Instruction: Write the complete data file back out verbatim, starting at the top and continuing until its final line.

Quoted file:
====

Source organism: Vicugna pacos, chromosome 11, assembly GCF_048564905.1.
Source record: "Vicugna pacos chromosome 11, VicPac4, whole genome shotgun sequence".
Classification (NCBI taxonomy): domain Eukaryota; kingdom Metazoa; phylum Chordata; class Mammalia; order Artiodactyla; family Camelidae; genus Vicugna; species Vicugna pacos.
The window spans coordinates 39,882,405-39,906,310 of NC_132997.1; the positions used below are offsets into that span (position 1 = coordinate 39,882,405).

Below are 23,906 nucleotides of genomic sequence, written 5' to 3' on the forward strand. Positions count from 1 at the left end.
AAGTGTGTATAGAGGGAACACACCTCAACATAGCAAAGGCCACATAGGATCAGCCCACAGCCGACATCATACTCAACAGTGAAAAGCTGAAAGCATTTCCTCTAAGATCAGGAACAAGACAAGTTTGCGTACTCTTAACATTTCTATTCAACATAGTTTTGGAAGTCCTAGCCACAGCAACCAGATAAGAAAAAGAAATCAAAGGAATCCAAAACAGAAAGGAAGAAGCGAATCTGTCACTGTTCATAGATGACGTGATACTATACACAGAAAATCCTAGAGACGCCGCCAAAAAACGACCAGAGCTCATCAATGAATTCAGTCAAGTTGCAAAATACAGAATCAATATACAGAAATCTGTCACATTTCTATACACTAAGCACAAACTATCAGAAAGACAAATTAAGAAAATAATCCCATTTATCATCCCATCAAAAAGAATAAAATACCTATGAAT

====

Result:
Source organism: Vicugna pacos, chromosome 11, assembly GCF_048564905.1.
Source record: "Vicugna pacos chromosome 11, VicPac4, whole genome shotgun sequence".
Classification (NCBI taxonomy): domain Eukaryota; kingdom Metazoa; phylum Chordata; class Mammalia; order Artiodactyla; family Camelidae; genus Vicugna; species Vicugna pacos.
The window spans coordinates 39,882,405-39,906,310 of NC_132997.1; the positions used below are offsets into that span (position 1 = coordinate 39,882,405).

Below are 23,906 nucleotides of genomic sequence, written 5' to 3' on the forward strand. Positions count from 1 at the left end.
AAGTGTGTATAGAGGGAACACACCTCAACATAGCAAAGGCCACATAGGATCAGCCCACAGCCGACATCATACTCAACAGTGAAAAGCTGAAAGCATTTCCTCTAAGATCAGGAACAAGACAAGTTTGCGTACTCTTAACATTTCTATTCAACATAGTTTTGGAAGTCCTAGCCACAGCAACCAGATAAGAAAAAGAAATCAAAGGAATCCAAAACAGAAAGGAAGAAGCGAATCTGTCACTGTTCATAGATGACGTGATACTATACACAGAAAATCCTAGAGACGCCGCCAAAAAACGACCAGAGCTCATCAATGAATTCAGTCAAGTTGCAAAATACAGAATCAATATACAGAAATCTGTCACATTTCTATACACTAAGCACAAACTATCAGAAAGACAAATTAAGAAAATAATCCCATTTATCATCCCATCAAAAAGAATAAAATACCTATGAAT